Collaborative writing assignments across the curriculum can meet many of the theoretical and practical goals of WAC:
Not all writing assignments can be converted from individual writing tasks to group writing tasks, nor should they all. But at least some of the writing students do works best in collaborative groups.
Patrick Fitzhorn, Mechanical Engineering: For example, in any complex design, one person doesn't do the entire design. For example, in the design of a car there could be one thousand engineers who are working on various subsystems of the car, and where those subsystems interact everyone at that interaction point has to understand exactly what's occurring there. So there's a lot of information exchange communication across these interfaces between subsets of very complex designs. The more complex the design, the more important that communication and the more interfaces that will occur across these communication boundaries.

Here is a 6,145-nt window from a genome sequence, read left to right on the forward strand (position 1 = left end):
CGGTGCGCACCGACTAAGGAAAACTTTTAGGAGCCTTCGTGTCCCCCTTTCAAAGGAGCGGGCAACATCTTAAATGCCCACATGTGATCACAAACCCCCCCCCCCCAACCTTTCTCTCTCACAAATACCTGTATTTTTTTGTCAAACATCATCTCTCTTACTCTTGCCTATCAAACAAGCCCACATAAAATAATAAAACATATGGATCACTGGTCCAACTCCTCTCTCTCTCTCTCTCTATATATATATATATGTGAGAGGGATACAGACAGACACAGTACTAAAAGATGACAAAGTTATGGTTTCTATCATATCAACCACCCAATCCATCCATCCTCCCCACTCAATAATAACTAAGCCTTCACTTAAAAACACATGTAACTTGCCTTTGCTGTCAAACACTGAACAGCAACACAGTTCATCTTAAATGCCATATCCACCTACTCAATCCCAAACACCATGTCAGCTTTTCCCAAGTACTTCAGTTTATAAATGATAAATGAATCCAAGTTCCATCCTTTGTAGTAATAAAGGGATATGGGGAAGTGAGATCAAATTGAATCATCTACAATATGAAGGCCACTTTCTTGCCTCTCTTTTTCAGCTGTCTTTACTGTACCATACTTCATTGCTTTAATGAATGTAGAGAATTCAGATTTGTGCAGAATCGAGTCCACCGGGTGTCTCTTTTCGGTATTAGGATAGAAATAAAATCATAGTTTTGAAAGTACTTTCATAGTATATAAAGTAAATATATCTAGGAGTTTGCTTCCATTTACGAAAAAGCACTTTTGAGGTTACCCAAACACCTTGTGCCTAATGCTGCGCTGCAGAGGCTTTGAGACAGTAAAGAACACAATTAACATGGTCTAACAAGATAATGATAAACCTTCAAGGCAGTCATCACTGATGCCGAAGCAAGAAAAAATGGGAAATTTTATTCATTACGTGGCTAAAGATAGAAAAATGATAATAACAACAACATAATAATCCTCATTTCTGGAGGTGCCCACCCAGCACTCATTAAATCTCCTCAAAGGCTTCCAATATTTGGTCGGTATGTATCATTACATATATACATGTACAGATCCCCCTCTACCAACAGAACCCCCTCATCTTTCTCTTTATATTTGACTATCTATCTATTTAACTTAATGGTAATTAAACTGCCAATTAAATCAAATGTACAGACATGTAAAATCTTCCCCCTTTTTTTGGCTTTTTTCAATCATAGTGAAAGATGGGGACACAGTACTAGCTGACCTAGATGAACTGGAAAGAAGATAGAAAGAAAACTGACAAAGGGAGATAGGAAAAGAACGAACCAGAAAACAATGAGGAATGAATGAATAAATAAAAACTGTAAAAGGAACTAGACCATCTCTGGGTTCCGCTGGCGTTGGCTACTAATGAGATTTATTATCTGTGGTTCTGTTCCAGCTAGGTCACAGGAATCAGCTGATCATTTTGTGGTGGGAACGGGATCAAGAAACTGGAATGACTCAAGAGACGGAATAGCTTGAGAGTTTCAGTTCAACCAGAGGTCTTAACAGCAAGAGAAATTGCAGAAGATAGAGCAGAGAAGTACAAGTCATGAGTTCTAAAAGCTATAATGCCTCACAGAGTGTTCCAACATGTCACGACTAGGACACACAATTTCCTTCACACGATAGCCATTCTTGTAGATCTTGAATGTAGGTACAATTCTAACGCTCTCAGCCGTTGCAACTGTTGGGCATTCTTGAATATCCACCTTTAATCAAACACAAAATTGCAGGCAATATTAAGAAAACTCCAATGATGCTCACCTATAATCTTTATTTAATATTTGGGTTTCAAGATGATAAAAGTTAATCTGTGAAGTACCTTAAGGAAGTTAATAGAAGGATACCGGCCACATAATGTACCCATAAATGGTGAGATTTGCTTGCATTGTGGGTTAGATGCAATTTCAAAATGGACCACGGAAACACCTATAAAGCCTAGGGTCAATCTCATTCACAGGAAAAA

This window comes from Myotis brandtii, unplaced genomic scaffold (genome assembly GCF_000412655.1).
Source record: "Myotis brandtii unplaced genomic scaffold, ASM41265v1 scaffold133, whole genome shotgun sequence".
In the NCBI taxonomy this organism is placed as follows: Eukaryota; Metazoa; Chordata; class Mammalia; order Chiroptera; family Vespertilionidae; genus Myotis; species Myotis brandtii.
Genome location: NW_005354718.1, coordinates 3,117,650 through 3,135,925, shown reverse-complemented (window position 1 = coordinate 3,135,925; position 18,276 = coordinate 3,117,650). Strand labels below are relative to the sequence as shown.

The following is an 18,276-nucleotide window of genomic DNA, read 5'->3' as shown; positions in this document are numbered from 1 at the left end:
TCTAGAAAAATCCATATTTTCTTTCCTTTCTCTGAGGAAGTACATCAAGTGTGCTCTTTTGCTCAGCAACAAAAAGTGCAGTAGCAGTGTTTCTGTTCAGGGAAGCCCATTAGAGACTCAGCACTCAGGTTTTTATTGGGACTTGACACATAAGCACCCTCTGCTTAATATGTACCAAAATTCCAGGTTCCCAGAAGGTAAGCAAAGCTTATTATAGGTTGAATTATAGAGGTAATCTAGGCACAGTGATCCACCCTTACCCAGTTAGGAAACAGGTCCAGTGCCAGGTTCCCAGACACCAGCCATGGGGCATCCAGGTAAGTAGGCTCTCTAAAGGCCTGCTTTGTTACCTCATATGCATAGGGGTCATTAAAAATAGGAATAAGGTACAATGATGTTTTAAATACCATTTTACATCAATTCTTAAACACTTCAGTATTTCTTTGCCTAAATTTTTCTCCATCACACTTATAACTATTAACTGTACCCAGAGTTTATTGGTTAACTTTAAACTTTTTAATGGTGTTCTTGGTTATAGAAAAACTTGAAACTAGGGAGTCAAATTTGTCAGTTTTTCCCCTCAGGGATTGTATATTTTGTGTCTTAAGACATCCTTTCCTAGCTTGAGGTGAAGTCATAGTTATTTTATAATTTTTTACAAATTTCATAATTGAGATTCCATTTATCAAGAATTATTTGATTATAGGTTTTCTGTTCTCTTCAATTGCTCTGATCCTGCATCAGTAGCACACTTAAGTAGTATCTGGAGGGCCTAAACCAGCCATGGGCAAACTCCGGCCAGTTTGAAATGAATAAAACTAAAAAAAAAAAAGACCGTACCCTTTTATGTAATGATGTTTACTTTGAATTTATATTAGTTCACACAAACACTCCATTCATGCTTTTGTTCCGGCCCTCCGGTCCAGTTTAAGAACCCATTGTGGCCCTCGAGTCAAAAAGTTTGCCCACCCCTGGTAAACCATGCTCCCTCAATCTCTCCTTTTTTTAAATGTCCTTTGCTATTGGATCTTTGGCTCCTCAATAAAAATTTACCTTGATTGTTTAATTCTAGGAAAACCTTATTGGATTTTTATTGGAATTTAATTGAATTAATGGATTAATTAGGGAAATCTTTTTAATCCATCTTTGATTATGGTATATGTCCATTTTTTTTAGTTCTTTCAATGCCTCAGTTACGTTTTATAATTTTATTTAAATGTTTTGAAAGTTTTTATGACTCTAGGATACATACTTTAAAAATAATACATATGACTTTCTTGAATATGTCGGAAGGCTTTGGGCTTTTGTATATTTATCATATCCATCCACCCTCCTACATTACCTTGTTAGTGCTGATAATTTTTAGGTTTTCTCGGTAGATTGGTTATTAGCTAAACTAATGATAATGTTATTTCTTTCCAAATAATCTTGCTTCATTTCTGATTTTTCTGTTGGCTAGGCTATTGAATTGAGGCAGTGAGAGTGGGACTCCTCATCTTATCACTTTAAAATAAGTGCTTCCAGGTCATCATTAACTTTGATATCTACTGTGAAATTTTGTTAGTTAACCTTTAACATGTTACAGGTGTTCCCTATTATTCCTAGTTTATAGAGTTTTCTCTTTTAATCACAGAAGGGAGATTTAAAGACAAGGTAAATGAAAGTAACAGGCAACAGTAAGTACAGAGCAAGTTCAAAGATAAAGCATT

Tom Siller, Civil Engineering: You're more factual in industry, more team writing gets done here. Because of this there's a corporate image to convey and not as much individual ownership over the work. For example, I was involved with a report that dealt with a government contractor on a sensitive job. We wrote a report where the contractor just didn't like what we wrote. We thought we presented factual information and they trashed it because it didn't say what they wanted to hear. There tends to be more of that in industry in that when people get a technical report from you, they expect it to say what they want to hear. As opposed to their not reading it for discovery--they're reading it for confirmation for what they're looking for. After we were trashed, the president of the company went down to defend us. We weren't there. None of us was there. It had a corporate ownership to it. It's a different approach to your writing in these situations.